FIRE AGATE CUTTER’S GUIDE
The following article documents an approach to the cutting of Fire Agate. Refined and perfected by Ryszard Krukowski over the last 30 years, the approach maintains the natural forms of the stone, preserves solid layers of fire and finely polishes stones for perfect emphasis.
INTRODUCTION TO FIRE AGATE
Fire Agate, a relatively uncommon gemstone amongst the masses of agate and opals found in gem shows around the USA, can be a remarkably unique addition to any lapidary artist’s repertoire of cutting experience and stone collections. The stone has a very unusual formation, the result of having grown in natural volcanic pockets of trapped mineral deposits; which can make it quite a challenging stone to cut. Furthermore, Fire Agate often develops a cap of chalcedony or layers of brown which can conceal brilliant layers of fire underneath. When choosing a piece of rough to start cutting, look for indications of fire around edges of the stone or through any concealing layers. Sometimes, in the event of a large cap over a formation for example, you may have to just “cut and pray” so to speak – cut and grind away the cap, and look for fire. It might be worth to start on one side and grind off a few layers on the side to peek at layers that are underneath. Cutters often take a shortcut in the cutting process, and “window” stones – cutting away as much of a chalcedony cap as possible until they hit layers of fire, and proceed to polish the flat stones. This process, while saving time, is near impossible to predict, and often damages layers in the stone. Cutting Fire Agate can be hit or miss, but part of what makes it a very rewarding stone to cut is the fact that you can take a stone that has nothing but promise, cut away a few layers, and find a “killer” (Fire Agate Miner lingo for a REALLY great stone!)
IN THE ROUGH
With our approach to cutting Fire Agate, the natural formation is preserved as much as possible. It is a gradual process of removing chalcedony (the white crystals and milky formations which often form a cap that may conceal a really great stone) and cautious removal of agate, layer by layer, until finding the right layer of fire to polish.
Every lapidary artist finds his own style, and often his own set of tools and grinding wheels to cut Fire Agate. Fire Agate can be a tricky stone to cut, with tight grooves that require attention beyond the reach of large grinding wheels. We use a Flex-shaft (foredom) hand tool to grind into the grooves and apply fine polishing agents. Fire Agate can have complications in the cutting process, such as cracks, dead spots with discontinuation of the layers of fire, and unusual formations. Solving these problems can require getting pretty creative – you might try cutting smaller stones out of the single piece, drilling holes into the stone, even setting gold with other stones into the dead spots.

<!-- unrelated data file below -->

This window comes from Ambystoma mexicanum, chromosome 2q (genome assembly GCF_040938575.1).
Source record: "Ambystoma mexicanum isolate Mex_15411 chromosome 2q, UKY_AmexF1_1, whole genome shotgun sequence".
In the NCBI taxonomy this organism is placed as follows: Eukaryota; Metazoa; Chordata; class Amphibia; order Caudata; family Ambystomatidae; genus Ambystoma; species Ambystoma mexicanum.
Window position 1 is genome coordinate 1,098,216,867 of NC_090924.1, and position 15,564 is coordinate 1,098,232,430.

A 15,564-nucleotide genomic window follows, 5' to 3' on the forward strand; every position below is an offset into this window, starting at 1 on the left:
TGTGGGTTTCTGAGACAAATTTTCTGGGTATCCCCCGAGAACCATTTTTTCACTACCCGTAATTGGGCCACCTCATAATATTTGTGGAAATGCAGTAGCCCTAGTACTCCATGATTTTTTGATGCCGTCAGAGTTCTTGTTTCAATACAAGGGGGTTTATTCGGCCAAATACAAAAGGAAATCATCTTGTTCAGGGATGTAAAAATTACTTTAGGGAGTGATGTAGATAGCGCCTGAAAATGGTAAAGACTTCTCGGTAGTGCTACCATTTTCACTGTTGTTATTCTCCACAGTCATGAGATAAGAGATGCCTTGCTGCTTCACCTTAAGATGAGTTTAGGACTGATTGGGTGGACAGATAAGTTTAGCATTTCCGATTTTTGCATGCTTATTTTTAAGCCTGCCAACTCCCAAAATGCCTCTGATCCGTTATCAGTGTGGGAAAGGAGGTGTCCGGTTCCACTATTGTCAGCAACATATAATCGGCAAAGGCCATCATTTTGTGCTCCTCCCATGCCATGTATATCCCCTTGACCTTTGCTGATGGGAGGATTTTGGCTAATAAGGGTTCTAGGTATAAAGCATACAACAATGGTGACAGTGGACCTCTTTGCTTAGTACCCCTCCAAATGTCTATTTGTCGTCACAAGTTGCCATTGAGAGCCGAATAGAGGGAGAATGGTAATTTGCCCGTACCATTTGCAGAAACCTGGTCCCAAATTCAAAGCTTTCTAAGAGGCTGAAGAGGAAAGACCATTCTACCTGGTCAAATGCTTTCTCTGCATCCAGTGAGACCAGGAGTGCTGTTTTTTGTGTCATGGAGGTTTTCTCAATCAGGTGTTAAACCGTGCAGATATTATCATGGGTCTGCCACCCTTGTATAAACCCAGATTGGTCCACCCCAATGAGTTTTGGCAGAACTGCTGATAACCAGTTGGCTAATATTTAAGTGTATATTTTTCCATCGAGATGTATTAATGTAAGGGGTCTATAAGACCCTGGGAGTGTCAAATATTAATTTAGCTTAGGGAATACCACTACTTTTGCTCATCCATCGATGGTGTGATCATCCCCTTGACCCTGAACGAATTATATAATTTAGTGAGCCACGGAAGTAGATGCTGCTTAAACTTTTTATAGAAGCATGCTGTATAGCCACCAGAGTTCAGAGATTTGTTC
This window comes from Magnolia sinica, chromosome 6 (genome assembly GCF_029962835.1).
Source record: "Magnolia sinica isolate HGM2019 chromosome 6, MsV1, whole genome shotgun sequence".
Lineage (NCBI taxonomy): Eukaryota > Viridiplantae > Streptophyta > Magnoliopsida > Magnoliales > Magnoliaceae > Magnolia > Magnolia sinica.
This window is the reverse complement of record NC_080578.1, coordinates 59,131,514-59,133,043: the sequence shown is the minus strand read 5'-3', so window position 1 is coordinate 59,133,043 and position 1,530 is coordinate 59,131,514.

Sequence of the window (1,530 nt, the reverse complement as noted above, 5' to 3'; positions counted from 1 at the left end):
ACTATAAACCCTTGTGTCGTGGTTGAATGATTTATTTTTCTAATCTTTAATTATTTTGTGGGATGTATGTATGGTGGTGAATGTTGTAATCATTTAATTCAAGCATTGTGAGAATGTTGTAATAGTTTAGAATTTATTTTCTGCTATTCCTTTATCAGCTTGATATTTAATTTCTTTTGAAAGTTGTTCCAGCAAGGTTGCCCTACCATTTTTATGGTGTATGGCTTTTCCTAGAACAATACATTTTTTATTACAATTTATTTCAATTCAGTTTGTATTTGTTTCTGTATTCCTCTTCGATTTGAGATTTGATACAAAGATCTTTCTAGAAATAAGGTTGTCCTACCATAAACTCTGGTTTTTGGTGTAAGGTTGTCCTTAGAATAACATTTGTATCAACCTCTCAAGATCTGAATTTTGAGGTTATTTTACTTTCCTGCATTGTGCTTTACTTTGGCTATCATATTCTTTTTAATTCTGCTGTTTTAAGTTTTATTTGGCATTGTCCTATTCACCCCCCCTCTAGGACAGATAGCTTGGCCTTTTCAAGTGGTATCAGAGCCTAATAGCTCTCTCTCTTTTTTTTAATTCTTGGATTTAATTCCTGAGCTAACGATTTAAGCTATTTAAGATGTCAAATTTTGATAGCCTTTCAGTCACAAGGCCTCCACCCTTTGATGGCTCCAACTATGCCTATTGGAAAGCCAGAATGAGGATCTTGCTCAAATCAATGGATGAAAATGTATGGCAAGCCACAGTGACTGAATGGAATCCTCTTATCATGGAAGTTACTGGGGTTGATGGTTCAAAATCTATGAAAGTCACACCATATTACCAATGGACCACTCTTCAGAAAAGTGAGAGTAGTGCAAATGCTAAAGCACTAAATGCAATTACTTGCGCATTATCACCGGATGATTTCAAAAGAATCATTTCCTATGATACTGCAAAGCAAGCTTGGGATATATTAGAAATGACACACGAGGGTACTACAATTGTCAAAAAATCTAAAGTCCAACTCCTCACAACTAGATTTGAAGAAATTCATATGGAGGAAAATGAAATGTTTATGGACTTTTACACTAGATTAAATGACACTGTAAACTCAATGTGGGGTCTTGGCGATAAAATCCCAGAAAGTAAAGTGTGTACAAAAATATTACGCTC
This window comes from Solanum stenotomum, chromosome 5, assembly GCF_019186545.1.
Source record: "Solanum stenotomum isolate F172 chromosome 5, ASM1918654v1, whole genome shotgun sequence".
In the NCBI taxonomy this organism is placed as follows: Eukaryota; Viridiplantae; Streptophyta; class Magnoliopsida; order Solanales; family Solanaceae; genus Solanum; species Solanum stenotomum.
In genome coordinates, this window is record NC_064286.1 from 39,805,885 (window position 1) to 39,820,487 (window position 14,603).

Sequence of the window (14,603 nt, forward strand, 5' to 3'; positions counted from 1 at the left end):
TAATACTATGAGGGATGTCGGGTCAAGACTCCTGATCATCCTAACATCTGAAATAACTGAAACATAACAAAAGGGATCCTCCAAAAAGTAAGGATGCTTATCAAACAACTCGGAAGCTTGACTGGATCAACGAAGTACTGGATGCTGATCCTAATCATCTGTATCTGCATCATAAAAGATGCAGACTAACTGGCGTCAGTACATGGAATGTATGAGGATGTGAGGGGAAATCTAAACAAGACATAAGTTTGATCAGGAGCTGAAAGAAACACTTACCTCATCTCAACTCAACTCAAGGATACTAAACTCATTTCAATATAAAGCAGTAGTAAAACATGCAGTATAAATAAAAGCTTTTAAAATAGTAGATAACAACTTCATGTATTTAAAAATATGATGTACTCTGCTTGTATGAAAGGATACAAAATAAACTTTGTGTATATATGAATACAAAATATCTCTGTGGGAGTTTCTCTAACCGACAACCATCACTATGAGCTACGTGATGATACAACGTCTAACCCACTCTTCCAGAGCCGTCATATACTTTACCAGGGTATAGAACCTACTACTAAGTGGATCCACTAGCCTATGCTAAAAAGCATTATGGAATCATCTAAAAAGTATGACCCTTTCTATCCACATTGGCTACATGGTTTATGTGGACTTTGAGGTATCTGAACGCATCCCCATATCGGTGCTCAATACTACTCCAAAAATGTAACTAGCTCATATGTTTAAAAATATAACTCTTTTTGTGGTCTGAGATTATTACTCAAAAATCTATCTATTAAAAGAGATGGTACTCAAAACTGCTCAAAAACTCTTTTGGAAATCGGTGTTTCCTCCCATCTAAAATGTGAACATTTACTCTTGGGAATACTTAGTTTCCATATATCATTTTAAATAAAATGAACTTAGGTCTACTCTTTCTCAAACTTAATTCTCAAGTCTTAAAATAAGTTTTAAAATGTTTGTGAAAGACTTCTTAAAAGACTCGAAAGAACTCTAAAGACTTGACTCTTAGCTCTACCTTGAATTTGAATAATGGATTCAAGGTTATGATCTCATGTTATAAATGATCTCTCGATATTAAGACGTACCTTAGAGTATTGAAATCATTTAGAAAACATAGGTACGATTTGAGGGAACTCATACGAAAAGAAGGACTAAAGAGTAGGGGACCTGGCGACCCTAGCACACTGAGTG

SANDED AND POLISHED
*NOTE: From experience, we have found that investing in quality tools can make a huge difference in the cutting and finishing of Fire Agate. The investment of $100 for a quick changing foredom handpiece can save you a lot of time changing bits and burs – something you will be doing constantly when cutting Fire Agate. Also, using high quality diamond wheels and bits has dramatically improved the finishing of our stones.
Cutting and polishing the stone requires a gradual change from coarser to finer wheels and polishing mediums. Recently we have been using a variety of dental sanding disks and wheels (expensive;) which are easy to control for cutting botryoidal (spherical cluster form) gemstones. Don’t hesitate on using a variety of sintered tools and dental ceramic polishing compounds, they can make the whole process of polishing and finishing a stone faster and easier. We have had remarkable success on our stones with tools from www.mtmist.org and www.vhtechnologies.com.
At this point the fire agate’s cap and brownish layers have been removed, and a layer of great fire is exposed. A flex shaft hand tool was used to work the brown out of the grooves of the stone, and various diamond wheels for broader areas. There isn’t really a developed method to the cutting process; we use whatever bit fits the job, as well as a variety of brush and sander bits.
We kept the base of the stone on as a grip during the cutting, and later flattened the base of the stone to position it correctly in a gold broach. Fire Agate has a broad range of use in jewellery, as seen in the variety of pieces in our photo galleries and on our sales pages. From mosaic and inlay work to stand alone pendants to knife handles, Fire Agate can be a remarkable flash of colour to any accessory – keychains, ipod and cell phone charms, even knife handles!
GOOD TO GOLD
Creating a jewellery setting for a piece of Fire Agate can really accent the intense colours of the stone, and can help bring out an image or object the stone might resemble. Fire Agate is a pretty hard gemstone, making it pretty versatile for all sorts of settings, mosaics, and drilling… we’ve even managed to drill out rings made entirely of Fire Agate, and set gold in grooves cut into a stone! Each piece of Fire Agate, in being unique, requires a custom setting – not some sort of generic ring mounting or setting. We often create jewellery which mimics or continues the organic forms of Fire Agate, as well as pieces which incorporate the stone into some sort of image or subject, such as flower, animals, or landscapes.
We hope our guide has given you some helpful tips and a good start towards joining the specialized group of cutters which live, breathe and dream Fire Agate. We appreciate your interest in our site and our knowledge of Fire Agate. Please email us if you have any questions for us, and we will respond ASAP. Good Luck and Happy Cutting!!!
Written by: Ryszard Krukowski I + Ryszard Krukowski II